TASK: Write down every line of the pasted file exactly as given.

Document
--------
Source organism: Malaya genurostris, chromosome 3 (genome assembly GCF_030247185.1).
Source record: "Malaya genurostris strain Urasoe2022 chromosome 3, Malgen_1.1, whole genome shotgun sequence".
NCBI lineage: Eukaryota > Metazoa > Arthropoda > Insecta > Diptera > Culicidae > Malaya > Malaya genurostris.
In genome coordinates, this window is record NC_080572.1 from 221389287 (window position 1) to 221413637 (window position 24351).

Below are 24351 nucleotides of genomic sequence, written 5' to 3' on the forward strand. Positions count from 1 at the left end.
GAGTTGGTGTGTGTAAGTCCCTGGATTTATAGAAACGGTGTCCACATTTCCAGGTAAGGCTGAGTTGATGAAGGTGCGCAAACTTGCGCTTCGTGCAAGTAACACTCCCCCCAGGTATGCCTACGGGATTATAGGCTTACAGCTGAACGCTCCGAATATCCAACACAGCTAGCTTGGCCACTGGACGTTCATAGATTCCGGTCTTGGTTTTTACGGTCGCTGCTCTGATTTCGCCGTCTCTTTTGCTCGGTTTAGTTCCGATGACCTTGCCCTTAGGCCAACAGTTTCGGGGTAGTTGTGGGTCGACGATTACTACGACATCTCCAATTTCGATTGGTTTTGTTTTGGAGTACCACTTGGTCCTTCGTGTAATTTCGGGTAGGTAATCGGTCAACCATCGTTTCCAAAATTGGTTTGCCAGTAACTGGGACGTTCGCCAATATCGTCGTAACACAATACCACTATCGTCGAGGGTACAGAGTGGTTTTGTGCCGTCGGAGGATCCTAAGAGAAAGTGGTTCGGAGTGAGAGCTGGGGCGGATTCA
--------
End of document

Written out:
Source organism: Malaya genurostris, chromosome 3 (genome assembly GCF_030247185.1).
Source record: "Malaya genurostris strain Urasoe2022 chromosome 3, Malgen_1.1, whole genome shotgun sequence".
NCBI lineage: Eukaryota > Metazoa > Arthropoda > Insecta > Diptera > Culicidae > Malaya > Malaya genurostris.
In genome coordinates, this window is record NC_080572.1 from 221389287 (window position 1) to 221413637 (window position 24351).

Below are 24351 nucleotides of genomic sequence, written 5' to 3' on the forward strand. Positions count from 1 at the left end.
GAGTTGGTGTGTGTAAGTCCCTGGATTTATAGAAACGGTGTCCACATTTCCAGGTAAGGCTGAGTTGATGAAGGTGCGCAAACTTGCGCTTCGTGCAAGTAACACTCCCCCCAGGTATGCCTACGGGATTATAGGCTTACAGCTGAACGCTCCGAATATCCAACACAGCTAGCTTGGCCACTGGACGTTCATAGATTCCGGTCTTGGTTTTTACGGTCGCTGCTCTGATTTCGCCGTCTCTTTTGCTCGGTTTAGTTCCGATGACCTTGCCCTTAGGCCAACAGTTTCGGGGTAGTTGTGGGTCGACGATTACTACGACATCTCCAATTTCGATTGGTTTTGTTTTGGAGTACCACTTGGTCCTTCGTGTAATTTCGGGTAGGTAATCGGTCAACCATCGTTTCCAAAATTGGTTTGCCAGTAACTGGGACGTTCGCCAATATCGTCGTAACACAATACCACTATCGTCGAGGGTACAGAGTGGTTTTGTGCCGTCGGAGGATCCTAAGAGAAAGTGGTTCGGAGTGAGAGCTGGGGCGGATTCA